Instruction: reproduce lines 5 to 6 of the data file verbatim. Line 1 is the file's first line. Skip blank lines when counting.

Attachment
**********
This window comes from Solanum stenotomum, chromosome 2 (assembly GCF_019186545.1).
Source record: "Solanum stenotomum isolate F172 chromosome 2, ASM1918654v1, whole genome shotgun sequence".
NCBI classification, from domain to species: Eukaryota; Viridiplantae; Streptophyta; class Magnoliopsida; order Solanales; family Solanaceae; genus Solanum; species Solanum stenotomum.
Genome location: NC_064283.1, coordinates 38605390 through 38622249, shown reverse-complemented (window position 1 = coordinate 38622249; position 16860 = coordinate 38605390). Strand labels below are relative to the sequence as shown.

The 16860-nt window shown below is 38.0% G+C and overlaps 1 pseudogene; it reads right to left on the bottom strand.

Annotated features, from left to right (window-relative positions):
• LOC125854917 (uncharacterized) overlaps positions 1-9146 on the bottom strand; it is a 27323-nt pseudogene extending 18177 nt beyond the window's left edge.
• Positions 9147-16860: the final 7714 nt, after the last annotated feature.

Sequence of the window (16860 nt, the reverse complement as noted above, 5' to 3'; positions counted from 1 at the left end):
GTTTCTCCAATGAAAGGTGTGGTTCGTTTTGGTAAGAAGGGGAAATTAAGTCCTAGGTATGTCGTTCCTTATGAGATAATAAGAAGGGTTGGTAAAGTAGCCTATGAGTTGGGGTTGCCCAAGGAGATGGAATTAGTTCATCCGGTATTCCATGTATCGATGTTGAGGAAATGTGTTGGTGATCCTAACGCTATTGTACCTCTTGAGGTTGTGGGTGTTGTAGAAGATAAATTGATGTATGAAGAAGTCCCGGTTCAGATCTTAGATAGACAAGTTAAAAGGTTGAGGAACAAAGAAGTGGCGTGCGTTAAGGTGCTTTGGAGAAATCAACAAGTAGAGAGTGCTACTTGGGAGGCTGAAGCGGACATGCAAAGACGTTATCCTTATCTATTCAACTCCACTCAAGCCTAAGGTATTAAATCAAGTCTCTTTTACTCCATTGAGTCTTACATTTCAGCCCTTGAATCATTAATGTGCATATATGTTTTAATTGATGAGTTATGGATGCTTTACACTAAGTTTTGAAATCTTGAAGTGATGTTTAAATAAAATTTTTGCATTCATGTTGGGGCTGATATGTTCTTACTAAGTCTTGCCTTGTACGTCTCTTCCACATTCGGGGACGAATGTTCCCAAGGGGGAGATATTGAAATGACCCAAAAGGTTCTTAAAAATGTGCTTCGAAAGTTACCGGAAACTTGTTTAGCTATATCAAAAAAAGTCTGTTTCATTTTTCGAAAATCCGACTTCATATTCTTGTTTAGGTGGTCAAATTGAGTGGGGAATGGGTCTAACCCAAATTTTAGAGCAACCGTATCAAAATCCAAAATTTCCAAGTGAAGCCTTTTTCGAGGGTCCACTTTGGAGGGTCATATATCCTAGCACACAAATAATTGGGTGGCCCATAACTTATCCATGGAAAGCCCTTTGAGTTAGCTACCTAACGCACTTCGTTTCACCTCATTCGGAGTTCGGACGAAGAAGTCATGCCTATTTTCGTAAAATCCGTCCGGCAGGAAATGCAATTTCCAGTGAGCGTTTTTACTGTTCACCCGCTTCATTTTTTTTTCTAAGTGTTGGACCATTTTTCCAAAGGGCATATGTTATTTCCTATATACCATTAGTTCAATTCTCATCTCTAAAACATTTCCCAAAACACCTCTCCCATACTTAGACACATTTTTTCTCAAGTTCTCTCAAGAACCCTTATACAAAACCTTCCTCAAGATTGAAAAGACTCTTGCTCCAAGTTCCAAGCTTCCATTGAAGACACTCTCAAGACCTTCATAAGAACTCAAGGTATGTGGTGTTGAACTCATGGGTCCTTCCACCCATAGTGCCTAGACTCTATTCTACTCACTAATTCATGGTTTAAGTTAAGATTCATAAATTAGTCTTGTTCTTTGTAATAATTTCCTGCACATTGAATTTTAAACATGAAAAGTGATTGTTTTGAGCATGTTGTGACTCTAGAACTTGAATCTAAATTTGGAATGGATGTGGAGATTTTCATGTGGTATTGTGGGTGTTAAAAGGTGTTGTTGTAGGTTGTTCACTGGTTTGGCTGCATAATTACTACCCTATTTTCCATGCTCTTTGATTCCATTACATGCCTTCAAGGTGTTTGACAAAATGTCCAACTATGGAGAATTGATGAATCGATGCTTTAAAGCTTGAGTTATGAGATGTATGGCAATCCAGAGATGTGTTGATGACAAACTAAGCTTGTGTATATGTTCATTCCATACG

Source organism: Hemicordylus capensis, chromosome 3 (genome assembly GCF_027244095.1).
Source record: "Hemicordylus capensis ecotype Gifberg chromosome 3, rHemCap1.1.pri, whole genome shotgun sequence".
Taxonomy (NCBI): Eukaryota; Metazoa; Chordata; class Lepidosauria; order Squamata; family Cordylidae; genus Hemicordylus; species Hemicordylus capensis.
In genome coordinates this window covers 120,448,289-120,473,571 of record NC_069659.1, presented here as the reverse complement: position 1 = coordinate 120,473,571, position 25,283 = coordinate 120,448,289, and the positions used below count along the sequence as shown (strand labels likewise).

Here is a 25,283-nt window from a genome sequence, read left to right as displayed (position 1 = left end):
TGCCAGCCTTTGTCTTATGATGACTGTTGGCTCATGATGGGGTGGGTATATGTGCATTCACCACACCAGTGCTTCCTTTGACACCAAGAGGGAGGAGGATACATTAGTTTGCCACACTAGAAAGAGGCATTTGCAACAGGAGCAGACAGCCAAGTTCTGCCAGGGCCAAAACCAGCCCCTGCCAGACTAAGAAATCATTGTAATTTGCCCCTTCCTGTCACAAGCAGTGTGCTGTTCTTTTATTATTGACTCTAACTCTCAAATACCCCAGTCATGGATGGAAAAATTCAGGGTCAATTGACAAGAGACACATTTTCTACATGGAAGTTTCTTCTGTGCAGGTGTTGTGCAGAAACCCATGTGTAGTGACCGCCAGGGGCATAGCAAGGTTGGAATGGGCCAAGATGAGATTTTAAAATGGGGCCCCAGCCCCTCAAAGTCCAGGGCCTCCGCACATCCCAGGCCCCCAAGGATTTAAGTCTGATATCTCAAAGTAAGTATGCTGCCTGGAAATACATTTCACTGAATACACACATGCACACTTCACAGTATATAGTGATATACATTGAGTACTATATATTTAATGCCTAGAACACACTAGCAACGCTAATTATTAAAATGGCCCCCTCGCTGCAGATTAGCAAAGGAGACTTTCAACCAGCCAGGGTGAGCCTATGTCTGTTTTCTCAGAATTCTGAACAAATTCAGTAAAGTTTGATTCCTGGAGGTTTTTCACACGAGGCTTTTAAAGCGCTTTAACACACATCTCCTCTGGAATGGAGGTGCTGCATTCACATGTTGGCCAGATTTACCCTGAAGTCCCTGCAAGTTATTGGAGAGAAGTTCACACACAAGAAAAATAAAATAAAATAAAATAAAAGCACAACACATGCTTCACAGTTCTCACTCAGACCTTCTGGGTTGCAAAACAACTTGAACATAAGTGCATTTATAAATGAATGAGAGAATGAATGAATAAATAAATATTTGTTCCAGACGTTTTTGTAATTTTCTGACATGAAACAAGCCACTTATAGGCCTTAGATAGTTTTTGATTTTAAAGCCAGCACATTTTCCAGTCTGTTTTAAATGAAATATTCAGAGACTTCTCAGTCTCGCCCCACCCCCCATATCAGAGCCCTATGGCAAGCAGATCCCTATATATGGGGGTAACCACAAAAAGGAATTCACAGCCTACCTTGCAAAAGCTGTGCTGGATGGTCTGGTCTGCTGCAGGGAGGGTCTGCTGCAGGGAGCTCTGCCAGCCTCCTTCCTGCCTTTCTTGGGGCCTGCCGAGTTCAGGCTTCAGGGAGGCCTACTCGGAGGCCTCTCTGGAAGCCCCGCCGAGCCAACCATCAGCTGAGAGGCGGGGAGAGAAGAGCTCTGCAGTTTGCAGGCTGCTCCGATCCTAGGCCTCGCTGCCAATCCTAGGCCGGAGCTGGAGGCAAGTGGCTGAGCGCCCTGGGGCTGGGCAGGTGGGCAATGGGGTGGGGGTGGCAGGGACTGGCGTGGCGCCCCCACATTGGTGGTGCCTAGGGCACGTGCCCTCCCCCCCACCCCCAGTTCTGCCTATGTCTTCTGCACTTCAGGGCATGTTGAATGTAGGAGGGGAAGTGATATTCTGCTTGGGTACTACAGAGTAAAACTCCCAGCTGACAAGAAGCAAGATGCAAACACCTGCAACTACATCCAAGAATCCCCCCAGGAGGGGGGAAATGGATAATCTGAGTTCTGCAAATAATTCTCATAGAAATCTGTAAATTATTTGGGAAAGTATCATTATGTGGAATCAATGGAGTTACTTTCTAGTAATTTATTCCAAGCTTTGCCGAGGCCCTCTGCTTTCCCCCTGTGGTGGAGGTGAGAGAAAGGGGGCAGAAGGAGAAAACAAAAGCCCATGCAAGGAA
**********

The 16860-nt window shown below is 38.0% G+C and overlaps 1 pseudogene; it reads right to left on the bottom strand.

Annotated features, from left to right (window-relative positions):